Paula Roland says
July 24, 2014 at 9:09 pm
Dina, I am so glad you enjoyed the process! What people don't realize is that we use very little encaustic when printing. Also, the colors are very concentrated and can be diluted/extended with beeswax or encaustic medium (beeswax and resin), especially when painting with it. Most manufacturers are now making smaller bars of encaustic, so you could purchase a few for much the same or less than tube oil or acrylic paint colors, and create many new colors from them. Do this by melting in small tins on an electric griddle or Roland HOTbox, and blending them yourself. Then pour into a mini cupcake mold or another small tin. Put them in the freezer and they will slightly shrink and pop out. I am so glad that you like (love!) my work. Please get a good book on encaustic and read about health and safety (Joanne Mattera's is a good start, and there are many others.) My DVD, Encaustic Monotypes: Painterly Prints With Heat and Wax, has extensive info on this and much other important info on encaustic. Unfortunately I don't have a book, but may be producing a 2nd DVD this winter!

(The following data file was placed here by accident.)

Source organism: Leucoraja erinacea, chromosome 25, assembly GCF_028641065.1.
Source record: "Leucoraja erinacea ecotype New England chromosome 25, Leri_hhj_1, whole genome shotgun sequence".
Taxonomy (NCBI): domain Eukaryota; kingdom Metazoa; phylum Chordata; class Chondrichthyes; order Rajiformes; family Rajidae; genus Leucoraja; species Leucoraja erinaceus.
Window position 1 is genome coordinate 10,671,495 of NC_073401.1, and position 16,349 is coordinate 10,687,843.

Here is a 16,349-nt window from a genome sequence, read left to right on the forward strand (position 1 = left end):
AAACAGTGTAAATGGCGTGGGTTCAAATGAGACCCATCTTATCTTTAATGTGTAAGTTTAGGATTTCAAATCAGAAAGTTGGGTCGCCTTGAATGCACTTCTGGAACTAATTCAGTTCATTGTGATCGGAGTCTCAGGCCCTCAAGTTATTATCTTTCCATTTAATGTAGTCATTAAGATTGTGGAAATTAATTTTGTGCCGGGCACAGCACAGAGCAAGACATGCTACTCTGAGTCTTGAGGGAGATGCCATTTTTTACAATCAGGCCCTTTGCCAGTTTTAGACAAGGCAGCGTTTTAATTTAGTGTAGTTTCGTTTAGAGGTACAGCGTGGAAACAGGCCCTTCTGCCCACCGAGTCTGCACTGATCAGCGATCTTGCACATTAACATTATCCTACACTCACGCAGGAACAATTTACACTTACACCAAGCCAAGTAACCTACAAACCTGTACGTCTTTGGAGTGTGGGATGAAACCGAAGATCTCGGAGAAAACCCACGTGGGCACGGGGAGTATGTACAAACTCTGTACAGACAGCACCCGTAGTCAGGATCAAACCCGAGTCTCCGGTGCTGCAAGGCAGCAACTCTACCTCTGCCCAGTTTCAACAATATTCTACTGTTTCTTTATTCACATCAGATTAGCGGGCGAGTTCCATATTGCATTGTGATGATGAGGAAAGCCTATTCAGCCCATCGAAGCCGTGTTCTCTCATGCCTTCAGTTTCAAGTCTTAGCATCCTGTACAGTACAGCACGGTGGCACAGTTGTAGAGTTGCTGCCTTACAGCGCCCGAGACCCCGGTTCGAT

Darlene Olivo says
July 24, 2014 at 6:03 pm
Paula, I am so very proud of you! You've done well, building on Dottie's original work. I remember making a Robert Gordy-like monotype in her studio waaaaay back. I still love it. Congratulations and many wishes for your continued success. Big hugs.
Paula Roland says
July 24, 2014 at 8:53 pm
Thanks Darlene. Dottie, (Dorothy Gardner) did something many of us do, i.e., explore in our studios in much the way a scientist would. It has made many artists happy!
Diane McGregor says